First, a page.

1491764087418 - Rob Stock: How you see your money self matters

Rob Stock: How you see your money self matters

OPINION: How you see yourself matters when it comes to money.

All of us have a sense of our own personal identity, and if asked to describe ourselves, we could.

Some of what would come out of our mouths would be self-affirming.

“I’m a decent man.”

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“I’m a woman who cares about others.”

“I’m fun.”

“I value family.”

That’s lovely. We all need to bolster our egos to face up to the day, but some of what would come out of our mouths would point to why we fail in our money lives.

I’m not a great proponent of neuro linguistic programming, where you repeat “I’m a success, I’m a success…” each morning a hundred times while looking at your reflection in the mirror.

But I do believe we give ourselves excuses for not doing some of the things we know we should.

A grand insight into how excuses are letting us down with money came in an unusual document sent to MPs by the government-funded Commission for Financial Capability.

In it the commission compared the ways people characterised themselves with the state of their money lives.

It found those of us who are bad with money tended to say things like: “I live for today”.

They also tend to describe their decision-making style as “spontaneous”.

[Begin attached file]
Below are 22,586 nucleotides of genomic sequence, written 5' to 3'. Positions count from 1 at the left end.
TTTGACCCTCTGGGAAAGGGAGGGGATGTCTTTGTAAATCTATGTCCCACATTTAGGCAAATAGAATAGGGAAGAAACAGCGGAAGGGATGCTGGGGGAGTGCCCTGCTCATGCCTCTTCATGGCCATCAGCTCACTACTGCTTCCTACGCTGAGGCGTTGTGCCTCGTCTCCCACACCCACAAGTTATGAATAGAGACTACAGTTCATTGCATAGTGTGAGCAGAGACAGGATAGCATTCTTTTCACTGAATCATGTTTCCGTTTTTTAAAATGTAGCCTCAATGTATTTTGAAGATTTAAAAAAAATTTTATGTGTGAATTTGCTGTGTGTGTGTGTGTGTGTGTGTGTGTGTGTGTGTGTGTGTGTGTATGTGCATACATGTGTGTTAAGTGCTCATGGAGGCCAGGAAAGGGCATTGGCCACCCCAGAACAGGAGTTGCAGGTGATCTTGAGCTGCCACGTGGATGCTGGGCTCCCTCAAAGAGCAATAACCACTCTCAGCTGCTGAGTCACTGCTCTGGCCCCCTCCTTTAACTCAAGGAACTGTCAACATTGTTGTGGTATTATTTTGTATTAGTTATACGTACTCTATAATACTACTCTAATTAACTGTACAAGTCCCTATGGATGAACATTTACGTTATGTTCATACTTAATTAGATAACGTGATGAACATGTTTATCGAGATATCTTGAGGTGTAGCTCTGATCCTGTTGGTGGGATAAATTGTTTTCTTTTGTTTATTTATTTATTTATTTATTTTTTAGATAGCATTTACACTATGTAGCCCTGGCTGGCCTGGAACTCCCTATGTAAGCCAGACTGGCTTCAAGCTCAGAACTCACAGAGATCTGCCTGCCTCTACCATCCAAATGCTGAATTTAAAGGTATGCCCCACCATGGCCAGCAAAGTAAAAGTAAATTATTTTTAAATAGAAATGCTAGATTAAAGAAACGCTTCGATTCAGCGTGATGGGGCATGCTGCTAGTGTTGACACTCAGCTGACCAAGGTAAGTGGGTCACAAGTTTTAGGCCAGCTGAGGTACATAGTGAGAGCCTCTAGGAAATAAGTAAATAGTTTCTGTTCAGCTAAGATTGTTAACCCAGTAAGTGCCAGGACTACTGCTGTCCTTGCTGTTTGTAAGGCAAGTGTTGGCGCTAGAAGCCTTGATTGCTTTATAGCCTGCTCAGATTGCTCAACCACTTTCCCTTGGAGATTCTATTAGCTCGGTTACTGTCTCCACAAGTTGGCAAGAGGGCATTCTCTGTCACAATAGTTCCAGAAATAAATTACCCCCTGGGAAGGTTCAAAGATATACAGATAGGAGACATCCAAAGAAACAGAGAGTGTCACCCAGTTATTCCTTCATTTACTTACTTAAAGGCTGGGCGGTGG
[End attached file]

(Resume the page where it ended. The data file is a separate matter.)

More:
In addition, they admit to worrying about paying their normal living expenses, and do not see eye-to-eye with their partners in how money is spent and saved.

By contrast, people who are flying along in their money lives say pretty much the exact opposite.

They describe their decision-making style as “planned”.

They describe themselves as having a “natural” tendency to save, or a saving “mindset”.

And they aren’t prone to bickering with their other half about money.

There are lessons here.

The first is to stop giving ourselves excuses to make the wrong decisions.

Nobody is inherently “bad” with money. There are just people who for various reasons have their money lives in control, and others who haven’t.

As Diane Maxwell, who heads the commission, puts it, many of us have “sophisticated self-defence and self-denial mechanisms”.

Learning how to be better with money isn’t especially hard, but you have to try.

It really is a case of deciding to be better, and then taking it step by step.

If you’re not sure what you are doing with KiwiSaver, make April the month you learn about it. Watch Youtube videos on saving. Call up your KiwiSaver provider. Work out which kind of fund you should be in.

It isn’t hard.

If you haven’t got an emergency savings buffer, make May the month you set yourself a strategy to get one.

Years ago I spoke with British author Matthew Lanchester about his book “How to Speak Money”.

He went from financial illiterate to speaking money fluently by doing just a little each week.

Any of us can do the same, but only if we choose to be the kind of person who does things like that.


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